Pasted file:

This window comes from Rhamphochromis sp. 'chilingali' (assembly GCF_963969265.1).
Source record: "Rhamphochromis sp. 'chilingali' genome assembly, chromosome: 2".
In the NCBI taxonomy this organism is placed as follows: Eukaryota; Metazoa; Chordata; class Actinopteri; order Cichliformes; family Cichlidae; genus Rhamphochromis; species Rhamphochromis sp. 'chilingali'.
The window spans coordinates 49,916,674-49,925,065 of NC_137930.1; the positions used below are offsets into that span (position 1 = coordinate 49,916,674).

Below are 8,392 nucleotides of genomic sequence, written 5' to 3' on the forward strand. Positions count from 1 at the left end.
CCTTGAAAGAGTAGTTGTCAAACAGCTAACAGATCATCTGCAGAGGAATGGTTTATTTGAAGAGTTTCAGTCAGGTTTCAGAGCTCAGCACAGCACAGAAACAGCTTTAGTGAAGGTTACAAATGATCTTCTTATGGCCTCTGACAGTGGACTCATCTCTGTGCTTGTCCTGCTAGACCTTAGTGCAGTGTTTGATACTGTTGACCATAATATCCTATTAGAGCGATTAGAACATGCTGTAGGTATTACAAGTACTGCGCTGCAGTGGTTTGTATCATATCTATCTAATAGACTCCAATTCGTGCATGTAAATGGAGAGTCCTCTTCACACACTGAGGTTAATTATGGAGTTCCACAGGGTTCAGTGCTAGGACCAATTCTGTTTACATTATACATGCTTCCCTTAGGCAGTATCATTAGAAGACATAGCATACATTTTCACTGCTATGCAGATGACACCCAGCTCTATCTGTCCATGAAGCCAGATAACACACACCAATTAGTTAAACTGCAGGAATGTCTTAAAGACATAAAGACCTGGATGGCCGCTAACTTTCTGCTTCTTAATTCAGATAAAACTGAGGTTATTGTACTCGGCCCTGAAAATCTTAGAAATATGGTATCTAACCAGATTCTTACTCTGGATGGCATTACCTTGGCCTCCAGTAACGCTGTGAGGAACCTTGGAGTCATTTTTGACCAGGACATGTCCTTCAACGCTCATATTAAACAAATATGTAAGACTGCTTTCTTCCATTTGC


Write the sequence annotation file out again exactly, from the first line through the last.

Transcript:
This window comes from Rhamphochromis sp. 'chilingali' (assembly GCF_963969265.1).
Source record: "Rhamphochromis sp. 'chilingali' genome assembly, chromosome: 2".
In the NCBI taxonomy this organism is placed as follows: Eukaryota; Metazoa; Chordata; class Actinopteri; order Cichliformes; family Cichlidae; genus Rhamphochromis; species Rhamphochromis sp. 'chilingali'.
The window spans coordinates 49,916,674-49,925,065 of NC_137930.1; the positions used below are offsets into that span (position 1 = coordinate 49,916,674).

Below are 8,392 nucleotides of genomic sequence, written 5' to 3' on the forward strand. Positions count from 1 at the left end.
CCTTGAAAGAGTAGTTGTCAAACAGCTAACAGATCATCTGCAGAGGAATGGTTTATTTGAAGAGTTTCAGTCAGGTTTCAGAGCTCAGCACAGCACAGAAACAGCTTTAGTGAAGGTTACAAATGATCTTCTTATGGCCTCTGACAGTGGACTCATCTCTGTGCTTGTCCTGCTAGACCTTAGTGCAGTGTTTGATACTGTTGACCATAATATCCTATTAGAGCGATTAGAACATGCTGTAGGTATTACAAGTACTGCGCTGCAGTGGTTTGTATCATATCTATCTAATAGACTCCAATTCGTGCATGTAAATGGAGAGTCCTCTTCACACACTGAGGTTAATTATGGAGTTCCACAGGGTTCAGTGCTAGGACCAATTCTGTTTACATTATACATGCTTCCCTTAGGCAGTATCATTAGAAGACATAGCATACATTTTCACTGCTATGCAGATGACACCCAGCTCTATCTGTCCATGAAGCCAGATAACACACACCAATTAGTTAAACTGCAGGAATGTCTTAAAGACATAAAGACCTGGATGGCCGCTAACTTTCTGCTTCTTAATTCAGATAAAACTGAGGTTATTGTACTCGGCCCTGAAAATCTTAGAAATATGGTATCTAACCAGATTCTTACTCTGGATGGCATTACCTTGGCCTCCAGTAACGCTGTGAGGAACCTTGGAGTCATTTTTGACCAGGACATGTCCTTCAACGCTCATATTAAACAAATATGTAAGACTGCTTTCTTCCATTTGC